Today’s transcription comes from a video that Bob Reynolds posted to Youtube demonstrating playing in 7/4 time on the tune “Out of Nowhere.” I chose this solo to transcribe, because quite frankly I’m pretty terrible at playing in odd-meter and I wanted to have a good example to practice along with; an etude of sorts. This solo comes pretty close to that while still retaining a genuine/musical feel that I think etudes tend to lack (especially jazz etudes). Besides, there are some really killer phrases that go across the entire range of the horn that I really wanted to learn.
Anyone that knows me, knows that I love me some Dave Douglas. Dave has been a huge influence on me both as a writer and a trumpet player, and this particular solo has been one that has haunted me for many years. Dave is a lyrical master, and this solo is a perfect example of his prowess. Almost the whole solo is played over a simple I (vi), ii IV V progression, but its basically just Bb major the whole time. His two horn writing is really some special as it is on display on this track.
“Born Under a Bad Sign”, written by Albert King and performed by: Cream (Eric Clapton; Guitar, Jack Bruce; Bass Guitar, Ginger Baker; Drums). From the Album ‘Royal Albert Hall: London, May 2-3-5-6 2005,’ released 2005 by Reprise Records.
I had always grown up listening to Eric Clapton, but I first came to know his music through the more mellow later stuff like MTV’s “Unplugged” from the early 90s. I also listened to compilation albums that treated the beginning of his career as having started in the 70’s with “Derek and the Dominos,” but it wasn’t until fairly recently that I really even knew about what even came before that: Cream. Clapton’s sheer virtuosity and extended soloing with his late 60’s British blues-rock supergroup forced many critics of rock music to stop dismissing it as noise, and start taking the medium seriously. All 3 members of the band were dedicated musicians who saw no draw in hopping around the stage, coordinating outfits, or smashing equipment to create a spectacle. Their pure devotion to the music made for stunning results on the 4 albums they released, each one seeming to push an already high bar progressively higher. After only 2 years together, Cream played their final live concert at London’s Royal Albert Hall in November of 1968 to a packed house in mourning.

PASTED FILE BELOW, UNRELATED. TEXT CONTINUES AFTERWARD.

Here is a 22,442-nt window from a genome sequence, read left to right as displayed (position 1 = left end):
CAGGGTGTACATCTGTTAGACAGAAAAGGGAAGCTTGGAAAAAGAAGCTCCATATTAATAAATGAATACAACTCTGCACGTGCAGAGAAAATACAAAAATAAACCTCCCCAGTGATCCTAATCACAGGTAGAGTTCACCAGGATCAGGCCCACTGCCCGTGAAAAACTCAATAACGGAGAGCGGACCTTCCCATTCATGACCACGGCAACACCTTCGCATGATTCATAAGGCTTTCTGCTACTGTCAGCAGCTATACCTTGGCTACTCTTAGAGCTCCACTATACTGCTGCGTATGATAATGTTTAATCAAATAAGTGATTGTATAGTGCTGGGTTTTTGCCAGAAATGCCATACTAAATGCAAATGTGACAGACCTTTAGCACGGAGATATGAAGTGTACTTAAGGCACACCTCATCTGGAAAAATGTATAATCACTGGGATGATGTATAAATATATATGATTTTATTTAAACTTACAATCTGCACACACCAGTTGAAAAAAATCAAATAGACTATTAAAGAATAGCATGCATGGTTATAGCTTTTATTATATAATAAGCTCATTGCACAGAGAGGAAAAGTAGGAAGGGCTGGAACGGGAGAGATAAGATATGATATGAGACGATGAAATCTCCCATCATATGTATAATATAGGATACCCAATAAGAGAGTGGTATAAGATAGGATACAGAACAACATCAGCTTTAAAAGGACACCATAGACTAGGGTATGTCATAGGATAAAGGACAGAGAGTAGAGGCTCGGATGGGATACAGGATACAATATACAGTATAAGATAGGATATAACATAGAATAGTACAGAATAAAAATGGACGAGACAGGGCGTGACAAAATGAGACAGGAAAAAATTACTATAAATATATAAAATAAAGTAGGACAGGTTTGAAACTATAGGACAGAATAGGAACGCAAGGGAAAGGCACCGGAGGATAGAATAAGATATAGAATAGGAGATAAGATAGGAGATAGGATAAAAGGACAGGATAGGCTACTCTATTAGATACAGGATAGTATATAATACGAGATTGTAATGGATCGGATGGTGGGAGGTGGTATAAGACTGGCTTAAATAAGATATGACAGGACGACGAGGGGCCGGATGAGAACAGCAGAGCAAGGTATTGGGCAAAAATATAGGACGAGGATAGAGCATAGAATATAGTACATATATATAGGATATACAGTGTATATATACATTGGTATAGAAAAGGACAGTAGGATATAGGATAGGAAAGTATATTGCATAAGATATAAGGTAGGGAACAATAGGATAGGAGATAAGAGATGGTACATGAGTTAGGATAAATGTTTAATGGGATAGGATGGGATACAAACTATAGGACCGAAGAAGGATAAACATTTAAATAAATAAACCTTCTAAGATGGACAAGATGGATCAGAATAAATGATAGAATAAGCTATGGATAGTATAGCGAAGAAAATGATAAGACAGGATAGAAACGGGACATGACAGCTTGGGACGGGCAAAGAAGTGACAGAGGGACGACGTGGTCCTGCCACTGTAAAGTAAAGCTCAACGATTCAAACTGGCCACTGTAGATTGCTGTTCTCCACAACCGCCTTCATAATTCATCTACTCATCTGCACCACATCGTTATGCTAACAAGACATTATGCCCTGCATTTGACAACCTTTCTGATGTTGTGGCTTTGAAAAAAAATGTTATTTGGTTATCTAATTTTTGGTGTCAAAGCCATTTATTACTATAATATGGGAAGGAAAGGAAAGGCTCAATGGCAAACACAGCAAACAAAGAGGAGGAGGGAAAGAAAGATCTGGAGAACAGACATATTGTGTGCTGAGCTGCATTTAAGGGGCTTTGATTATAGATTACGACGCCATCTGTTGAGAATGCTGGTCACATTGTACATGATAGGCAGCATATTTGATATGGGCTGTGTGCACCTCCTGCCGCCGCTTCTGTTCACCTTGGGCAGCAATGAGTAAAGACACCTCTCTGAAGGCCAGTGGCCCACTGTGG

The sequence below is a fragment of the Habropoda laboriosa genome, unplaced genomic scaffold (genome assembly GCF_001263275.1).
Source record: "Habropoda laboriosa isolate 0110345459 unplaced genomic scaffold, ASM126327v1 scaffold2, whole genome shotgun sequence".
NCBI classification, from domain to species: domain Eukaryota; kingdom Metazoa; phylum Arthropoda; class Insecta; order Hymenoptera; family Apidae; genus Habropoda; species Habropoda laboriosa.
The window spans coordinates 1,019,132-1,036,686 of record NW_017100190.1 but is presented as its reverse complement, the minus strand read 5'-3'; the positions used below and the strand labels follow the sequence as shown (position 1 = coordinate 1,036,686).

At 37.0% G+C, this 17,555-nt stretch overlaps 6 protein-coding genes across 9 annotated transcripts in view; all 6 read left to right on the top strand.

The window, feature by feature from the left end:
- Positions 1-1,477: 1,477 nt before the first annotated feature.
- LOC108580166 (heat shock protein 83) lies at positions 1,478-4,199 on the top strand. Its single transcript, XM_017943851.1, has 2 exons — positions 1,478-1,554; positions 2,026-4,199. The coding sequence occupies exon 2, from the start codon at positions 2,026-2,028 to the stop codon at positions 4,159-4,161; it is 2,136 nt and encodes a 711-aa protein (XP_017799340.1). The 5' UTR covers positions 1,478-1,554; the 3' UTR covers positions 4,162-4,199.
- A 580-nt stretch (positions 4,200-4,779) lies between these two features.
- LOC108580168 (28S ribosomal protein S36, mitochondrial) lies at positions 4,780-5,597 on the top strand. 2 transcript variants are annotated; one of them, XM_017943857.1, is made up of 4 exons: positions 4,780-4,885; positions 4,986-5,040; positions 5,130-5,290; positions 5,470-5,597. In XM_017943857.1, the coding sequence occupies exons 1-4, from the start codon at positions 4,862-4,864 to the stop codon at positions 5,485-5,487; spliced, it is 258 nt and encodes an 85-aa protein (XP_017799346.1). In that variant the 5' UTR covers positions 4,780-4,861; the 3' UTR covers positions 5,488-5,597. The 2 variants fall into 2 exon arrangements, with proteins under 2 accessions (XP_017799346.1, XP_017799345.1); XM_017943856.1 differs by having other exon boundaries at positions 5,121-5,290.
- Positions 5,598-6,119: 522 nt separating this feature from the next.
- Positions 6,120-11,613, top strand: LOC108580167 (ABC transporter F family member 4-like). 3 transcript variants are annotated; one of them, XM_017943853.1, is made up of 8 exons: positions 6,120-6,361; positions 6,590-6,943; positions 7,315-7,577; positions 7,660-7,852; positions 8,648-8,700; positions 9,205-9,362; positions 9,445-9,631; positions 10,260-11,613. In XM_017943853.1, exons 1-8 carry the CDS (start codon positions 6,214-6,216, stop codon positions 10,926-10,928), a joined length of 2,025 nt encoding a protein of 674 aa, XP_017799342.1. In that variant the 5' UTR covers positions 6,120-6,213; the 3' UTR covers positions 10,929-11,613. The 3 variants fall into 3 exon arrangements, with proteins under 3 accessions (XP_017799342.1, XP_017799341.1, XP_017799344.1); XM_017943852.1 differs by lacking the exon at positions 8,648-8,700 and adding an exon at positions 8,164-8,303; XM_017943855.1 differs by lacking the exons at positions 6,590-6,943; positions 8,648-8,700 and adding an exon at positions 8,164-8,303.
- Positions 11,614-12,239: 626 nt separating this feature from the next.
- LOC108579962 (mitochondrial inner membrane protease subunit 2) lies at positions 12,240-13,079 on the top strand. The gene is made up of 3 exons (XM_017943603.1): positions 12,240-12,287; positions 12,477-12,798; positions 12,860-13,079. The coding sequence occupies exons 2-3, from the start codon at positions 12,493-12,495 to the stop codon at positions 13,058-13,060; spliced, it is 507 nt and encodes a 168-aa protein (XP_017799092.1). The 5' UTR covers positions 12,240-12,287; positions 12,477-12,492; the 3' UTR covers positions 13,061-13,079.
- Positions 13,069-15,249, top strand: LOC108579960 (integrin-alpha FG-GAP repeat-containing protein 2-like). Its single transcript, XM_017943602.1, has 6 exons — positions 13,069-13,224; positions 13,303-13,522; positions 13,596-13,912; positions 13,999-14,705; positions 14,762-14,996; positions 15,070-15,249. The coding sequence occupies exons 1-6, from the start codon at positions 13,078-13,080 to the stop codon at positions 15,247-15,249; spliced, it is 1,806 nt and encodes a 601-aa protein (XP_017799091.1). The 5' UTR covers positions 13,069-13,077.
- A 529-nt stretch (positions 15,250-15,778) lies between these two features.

I’m FINALLY posting a cello solo, and since I’m an improvising cellist, it’s about time. There are actually quite a few fabulous cello-playing improvisers out there, and Eugene Friesen is a leader in the field. This whole album, Carnival of Souls, is full of cello techniques and tone colors that you’ve probably never heard, some of them pulled from the acoustic bass, or even guitar lexicons. As a trio member, Friesen excels at holding down the rhythmic accompaniment with arpeggiations and intricate basslines, as well as soaring, lyrical melodies when Howard Levy takes over the accompanimental role.
Today’s transcription features Joel Frahm’s solo on the Coltrane tune ‘Grand Central.’ This track is from Matt Wilson’s 1999 album ‘Smile.’ I decided to transcribe this solo for several reasons:
Joel’s time and feel are impecable at this incredibly fast tempo (about 300bpm!). What better way to practice speed and feel than by playing along with a great example of fast playing.
The changes are moderately challenging; this is a tune I could certainly use some work on. Specifically I wanted to learn the first bridge the Joel plays as Db is not a key I’m very comfortable in. Seeing how he deals with the fast ii V’s as well as the Db7b5 chord are quite instructive as well.